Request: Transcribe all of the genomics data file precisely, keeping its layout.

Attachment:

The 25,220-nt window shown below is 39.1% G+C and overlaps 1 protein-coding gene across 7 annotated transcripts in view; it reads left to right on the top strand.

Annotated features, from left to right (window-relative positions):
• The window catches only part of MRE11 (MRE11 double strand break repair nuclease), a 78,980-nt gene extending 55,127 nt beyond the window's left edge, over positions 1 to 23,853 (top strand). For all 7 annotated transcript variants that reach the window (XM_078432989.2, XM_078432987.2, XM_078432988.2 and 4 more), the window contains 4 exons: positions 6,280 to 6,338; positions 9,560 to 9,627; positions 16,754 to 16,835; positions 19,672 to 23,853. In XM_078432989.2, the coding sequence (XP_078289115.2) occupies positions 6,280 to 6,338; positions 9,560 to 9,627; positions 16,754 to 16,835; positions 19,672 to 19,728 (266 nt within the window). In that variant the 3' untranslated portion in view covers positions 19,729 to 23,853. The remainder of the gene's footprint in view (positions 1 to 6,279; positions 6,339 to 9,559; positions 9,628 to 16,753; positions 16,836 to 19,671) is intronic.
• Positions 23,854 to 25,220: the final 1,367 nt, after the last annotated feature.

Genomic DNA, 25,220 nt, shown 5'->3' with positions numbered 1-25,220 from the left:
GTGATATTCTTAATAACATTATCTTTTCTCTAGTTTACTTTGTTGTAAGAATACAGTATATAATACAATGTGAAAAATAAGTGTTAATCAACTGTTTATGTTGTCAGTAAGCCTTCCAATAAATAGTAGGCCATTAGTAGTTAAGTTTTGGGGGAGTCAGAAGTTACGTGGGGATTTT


The 25,220-nt window shown below is 39.1% G+C and overlaps 1 protein-coding gene across 7 annotated transcripts in view; it reads left to right on the top strand.

Annotated features, from left to right (window-relative positions):
• The window catches only part of MRE11 (MRE11 double strand break repair nuclease), a 78,980-nt gene extending 55,127 nt beyond the window's left edge, over positions 1 to 23,853 (top strand). For all 7 annotated transcript variants that reach the window (XM_078432989.2, XM_078432987.2, XM_078432988.2 and 4 more), the window contains 4 exons: positions 6,280 to 6,338; positions 9,560 to 9,627; positions 16,754 to 16,835; positions 19,672 to 23,853. In XM_078432989.2, the coding sequence (XP_078289115.2) occupies positions 6,280 to 6,338; positions 9,560 to 9,627; positions 16,754 to 16,835; positions 19,672 to 19,728 (266 nt within the window). In that variant the 3' untranslated portion in view covers positions 19,729 to 23,853. The remainder of the gene's footprint in view (positions 1 to 6,279; positions 6,339 to 9,559; positions 9,628 to 16,753; positions 16,836 to 19,671) is intronic.
• Positions 23,854 to 25,220: the final 1,367 nt, after the last annotated feature.

Genomic DNA, 25,220 nt, shown 5'->3' with positions numbered 1-25,220 from the left:
GTGATATTCTTAATAACATTATCTTTTCTCTAGTTTACTTTGTTGTAAGAATACAGTATATAATACAATGTGAAAAATAAGTGTTAATCAACTGTTTATGTTGTCAGTAAGCCTTCCAATAAATAGTAGGCCATTAGTAGTTAAGTTTTGGGGGAGTCAGAAGTTACGTGGGGATTTT